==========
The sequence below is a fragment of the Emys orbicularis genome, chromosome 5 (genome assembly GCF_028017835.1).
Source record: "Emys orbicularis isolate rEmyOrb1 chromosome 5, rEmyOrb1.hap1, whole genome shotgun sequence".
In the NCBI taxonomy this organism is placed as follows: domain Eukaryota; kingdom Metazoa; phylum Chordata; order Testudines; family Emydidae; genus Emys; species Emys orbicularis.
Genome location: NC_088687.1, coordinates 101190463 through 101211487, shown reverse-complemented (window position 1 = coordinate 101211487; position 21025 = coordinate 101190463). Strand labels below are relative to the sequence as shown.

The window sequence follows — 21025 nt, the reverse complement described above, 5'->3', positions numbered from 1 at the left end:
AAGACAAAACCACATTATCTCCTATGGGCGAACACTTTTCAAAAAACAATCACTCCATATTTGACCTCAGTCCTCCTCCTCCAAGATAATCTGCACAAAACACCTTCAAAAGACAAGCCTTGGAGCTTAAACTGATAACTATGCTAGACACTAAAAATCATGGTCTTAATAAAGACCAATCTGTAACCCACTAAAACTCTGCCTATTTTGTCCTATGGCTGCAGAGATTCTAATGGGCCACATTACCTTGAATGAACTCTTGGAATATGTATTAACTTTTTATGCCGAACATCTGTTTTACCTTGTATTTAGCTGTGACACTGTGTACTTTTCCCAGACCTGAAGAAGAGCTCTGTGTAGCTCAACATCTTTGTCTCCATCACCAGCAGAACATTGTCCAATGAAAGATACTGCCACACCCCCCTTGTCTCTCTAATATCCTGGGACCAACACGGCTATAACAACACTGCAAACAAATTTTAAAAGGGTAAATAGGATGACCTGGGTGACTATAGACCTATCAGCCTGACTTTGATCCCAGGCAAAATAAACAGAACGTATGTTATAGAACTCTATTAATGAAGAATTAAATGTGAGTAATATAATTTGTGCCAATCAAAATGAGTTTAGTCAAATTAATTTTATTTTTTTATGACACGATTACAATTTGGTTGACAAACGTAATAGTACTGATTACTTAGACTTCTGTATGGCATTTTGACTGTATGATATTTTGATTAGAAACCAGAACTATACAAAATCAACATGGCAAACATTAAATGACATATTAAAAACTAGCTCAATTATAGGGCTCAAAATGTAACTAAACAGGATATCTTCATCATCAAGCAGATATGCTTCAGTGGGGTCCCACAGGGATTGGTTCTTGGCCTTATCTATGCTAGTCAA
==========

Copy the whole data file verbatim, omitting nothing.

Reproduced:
The sequence below is a fragment of the Emys orbicularis genome, chromosome 5 (genome assembly GCF_028017835.1).
Source record: "Emys orbicularis isolate rEmyOrb1 chromosome 5, rEmyOrb1.hap1, whole genome shotgun sequence".
In the NCBI taxonomy this organism is placed as follows: domain Eukaryota; kingdom Metazoa; phylum Chordata; order Testudines; family Emydidae; genus Emys; species Emys orbicularis.
Genome location: NC_088687.1, coordinates 101190463 through 101211487, shown reverse-complemented (window position 1 = coordinate 101211487; position 21025 = coordinate 101190463). Strand labels below are relative to the sequence as shown.

The window sequence follows — 21025 nt, the reverse complement described above, 5'->3', positions numbered from 1 at the left end:
AAGACAAAACCACATTATCTCCTATGGGCGAACACTTTTCAAAAAACAATCACTCCATATTTGACCTCAGTCCTCCTCCTCCAAGATAATCTGCACAAAACACCTTCAAAAGACAAGCCTTGGAGCTTAAACTGATAACTATGCTAGACACTAAAAATCATGGTCTTAATAAAGACCAATCTGTAACCCACTAAAACTCTGCCTATTTTGTCCTATGGCTGCAGAGATTCTAATGGGCCACATTACCTTGAATGAACTCTTGGAATATGTATTAACTTTTTATGCCGAACATCTGTTTTACCTTGTATTTAGCTGTGACACTGTGTACTTTTCCCAGACCTGAAGAAGAGCTCTGTGTAGCTCAACATCTTTGTCTCCATCACCAGCAGAACATTGTCCAATGAAAGATACTGCCACACCCCCCTTGTCTCTCTAATATCCTGGGACCAACACGGCTATAACAACACTGCAAACAAATTTTAAAAGGGTAAATAGGATGACCTGGGTGACTATAGACCTATCAGCCTGACTTTGATCCCAGGCAAAATAAACAGAACGTATGTTATAGAACTCTATTAATGAAGAATTAAATGTGAGTAATATAATTTGTGCCAATCAAAATGAGTTTAGTCAAATTAATTTTATTTTTTTATGACACGATTACAATTTGGTTGACAAACGTAATAGTACTGATTACTTAGACTTCTGTATGGCATTTTGACTGTATGATATTTTGATTAGAAACCAGAACTATACAAAATCAACATGGCAAACATTAAATGACATATTAAAAACTAGCTCAATTATAGGGCTCAAAATGTAACTAAACAGGATATCTTCATCATCAAGCAGATATGCTTCAGTGGGGTCCCACAGGGATTGGTTCTTGGCCTTATCTATGCTAGTCAA